Praise the Lord and pass the ammunition!

A curious parallel here with German, but no matter, you confirmed what I already hoped I knew:-)
NoToForeigners 6 | 990
24 Feb 2017  #26
BTW.

Paul crossed [walked over or across] the field.

Would be translated into "Paweł przeszedł przez pole" = (literally) "Paul walked through the field".
Lyzko 22 | 6,543
24 Feb 2017  #27
Guess I once again translated both too "literally" and above all, too hastilyLOL
Thanks.
Chemikiem 6 | 1,950
27 Feb 2017  #28
Kudos to you.

congrats for your Polish knowledge.

Thanks guys, but I didn't do quite so well with the new tests ( thanks for posting btw )

dziennikzachodni.pl/quiz/pytanie/1,921,znasz_jezyk_polski_sprawdz_sie,n,q,t.html

4 wrong on this one.

wiadomosci.gazeta.pl/wiadomosci/13,129662,5871,myslisz-ze-znasz-jezyk-polski-ten-quiz-udowodni-ci-ze-nie.html?i=0

6 wrong!! Plus the questions were so hideous, I had to get the dictionary out to fully make sense of some of them!
Anyone Polish tried them? Would appreciate knowing the level of difficulty of the tests.
gumishu 11 | 5,012
27 Feb 2017  #29
Would appreciate knowing the level of difficulty of the tests.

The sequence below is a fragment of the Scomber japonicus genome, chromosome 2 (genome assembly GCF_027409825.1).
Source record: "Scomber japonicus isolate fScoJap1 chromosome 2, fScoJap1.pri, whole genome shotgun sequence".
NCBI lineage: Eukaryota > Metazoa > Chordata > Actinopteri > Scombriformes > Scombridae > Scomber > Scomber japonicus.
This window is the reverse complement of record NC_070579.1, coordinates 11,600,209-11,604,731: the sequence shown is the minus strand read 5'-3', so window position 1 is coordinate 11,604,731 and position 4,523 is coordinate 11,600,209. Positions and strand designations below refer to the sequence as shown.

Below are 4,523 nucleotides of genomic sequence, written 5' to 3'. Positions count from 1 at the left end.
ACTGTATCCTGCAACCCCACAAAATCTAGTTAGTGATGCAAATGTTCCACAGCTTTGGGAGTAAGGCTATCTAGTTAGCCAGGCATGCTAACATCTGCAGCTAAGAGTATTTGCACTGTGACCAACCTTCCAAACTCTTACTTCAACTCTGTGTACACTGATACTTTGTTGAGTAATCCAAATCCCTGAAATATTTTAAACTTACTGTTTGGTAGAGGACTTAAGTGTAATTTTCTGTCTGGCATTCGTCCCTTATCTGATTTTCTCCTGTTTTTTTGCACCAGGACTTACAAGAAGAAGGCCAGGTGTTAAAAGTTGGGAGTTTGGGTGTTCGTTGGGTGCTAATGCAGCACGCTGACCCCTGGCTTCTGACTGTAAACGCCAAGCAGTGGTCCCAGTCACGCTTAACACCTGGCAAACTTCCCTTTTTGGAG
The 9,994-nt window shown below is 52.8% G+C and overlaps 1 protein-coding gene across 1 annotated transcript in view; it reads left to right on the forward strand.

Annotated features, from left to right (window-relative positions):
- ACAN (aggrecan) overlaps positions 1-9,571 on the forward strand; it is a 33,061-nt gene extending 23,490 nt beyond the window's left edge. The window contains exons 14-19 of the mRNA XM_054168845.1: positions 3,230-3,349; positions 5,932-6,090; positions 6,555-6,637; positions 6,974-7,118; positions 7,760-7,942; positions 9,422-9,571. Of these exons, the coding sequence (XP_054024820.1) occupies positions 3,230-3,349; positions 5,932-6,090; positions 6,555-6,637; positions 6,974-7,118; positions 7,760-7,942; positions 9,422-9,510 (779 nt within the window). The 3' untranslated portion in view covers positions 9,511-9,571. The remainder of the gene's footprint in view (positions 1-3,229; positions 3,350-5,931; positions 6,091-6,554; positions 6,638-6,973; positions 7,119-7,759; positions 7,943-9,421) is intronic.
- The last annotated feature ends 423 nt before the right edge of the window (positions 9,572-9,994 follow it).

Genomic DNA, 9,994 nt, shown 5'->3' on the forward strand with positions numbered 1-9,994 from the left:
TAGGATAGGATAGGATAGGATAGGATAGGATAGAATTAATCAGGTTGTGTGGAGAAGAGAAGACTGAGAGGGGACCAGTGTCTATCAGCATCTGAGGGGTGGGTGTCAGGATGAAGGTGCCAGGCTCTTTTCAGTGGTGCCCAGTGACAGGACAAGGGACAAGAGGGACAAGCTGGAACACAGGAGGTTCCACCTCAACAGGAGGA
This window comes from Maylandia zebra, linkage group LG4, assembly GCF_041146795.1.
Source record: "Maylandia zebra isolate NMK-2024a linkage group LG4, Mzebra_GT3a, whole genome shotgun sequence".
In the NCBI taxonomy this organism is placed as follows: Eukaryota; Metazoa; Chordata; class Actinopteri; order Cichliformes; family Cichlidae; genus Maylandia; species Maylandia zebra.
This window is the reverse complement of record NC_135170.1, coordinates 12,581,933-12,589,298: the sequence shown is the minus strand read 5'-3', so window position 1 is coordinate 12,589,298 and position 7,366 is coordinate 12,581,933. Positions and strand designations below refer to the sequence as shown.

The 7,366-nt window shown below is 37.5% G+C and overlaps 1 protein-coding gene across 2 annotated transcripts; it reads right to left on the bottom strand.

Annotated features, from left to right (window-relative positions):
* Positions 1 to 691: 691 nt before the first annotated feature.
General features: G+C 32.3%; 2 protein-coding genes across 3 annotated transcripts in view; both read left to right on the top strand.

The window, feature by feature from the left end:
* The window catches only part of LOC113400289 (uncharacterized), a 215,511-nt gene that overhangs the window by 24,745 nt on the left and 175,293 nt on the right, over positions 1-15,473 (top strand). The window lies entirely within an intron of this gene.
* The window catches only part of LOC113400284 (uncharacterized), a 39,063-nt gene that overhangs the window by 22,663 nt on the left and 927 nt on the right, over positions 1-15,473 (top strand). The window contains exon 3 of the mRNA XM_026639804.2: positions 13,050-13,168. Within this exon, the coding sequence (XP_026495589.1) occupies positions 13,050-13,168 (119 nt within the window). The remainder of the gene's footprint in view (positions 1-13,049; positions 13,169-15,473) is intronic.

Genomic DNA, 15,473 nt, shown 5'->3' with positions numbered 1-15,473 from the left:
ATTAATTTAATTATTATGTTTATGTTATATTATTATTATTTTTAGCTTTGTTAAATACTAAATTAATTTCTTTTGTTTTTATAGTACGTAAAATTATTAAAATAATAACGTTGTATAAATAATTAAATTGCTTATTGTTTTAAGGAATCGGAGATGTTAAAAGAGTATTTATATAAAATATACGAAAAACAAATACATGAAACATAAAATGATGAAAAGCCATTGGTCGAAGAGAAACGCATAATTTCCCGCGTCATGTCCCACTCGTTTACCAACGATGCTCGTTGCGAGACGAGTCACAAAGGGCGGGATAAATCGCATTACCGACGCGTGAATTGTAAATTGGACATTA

I got 8 out of 10 in the gazeta wyborcza test - so yeah it was really difficult
Ziemowit 12 | 3,492
27 Feb 2017  #30
Would appreciate knowing the level of difficulty of the tests.

More interesting than the tests are usually comments under the articles of Dziennik Zachodni. I have been a great fan of Dziennik Zachodni of Katowice for quite a long time now. The comments reflect the ever-going press "war" between some of the native Silesian and some people from other parts of Poland who settled there after the I or II world War. The Silesians call them 'gorols' and the Polish language is 'język polański' rather than 'polski' for them.

I like the comments since they are written in the somewhat amusing Silesian dialect which is fully comprehensible for a Pole from Mazovia, like myself. Here is one under the "Znasz język polski" quiz which is the first one and deliberately provoking towards the 'gorole' (mods, I don't translate it as there is no point to translate it into English, you just have to read it in Silesian):

Nie umia i nie chca godać po polsku bo z tom godka nie mom nic wspolnego, jak już to lepej po czesku albo po germańsku, a nie po gorolsku bo z wami gorole od wieków nasz ukochany Śląsk nie miał nic do czynienia, ale przez was został zgnojony i doprowadzony do ruiny ...

Take notice of the first person singular verb ending which is 'a' instead of 'ę' or 'em': nie umia (nie umiem); nie chca (nie chcę). The oldest Polish sentence ever written in history had also this characteristic -a ending, no wonder as it was recorded in the latinized form in Henryków (Heinrichau) in Lower Silesia in the year about 1270 :

"Day ut ia pobrusa, a ti poziwai" / Daj ać ja pobruszę, a ty poczywaj.

henrykow

Bogwali uxor stabat, ad molam molendo. Cui vir suus idem Bogwalus, compassus dixit: Sine, ut ego etiam molam. Hoc est in polonico: Day, ut ia pobrusa, a ti poziwai.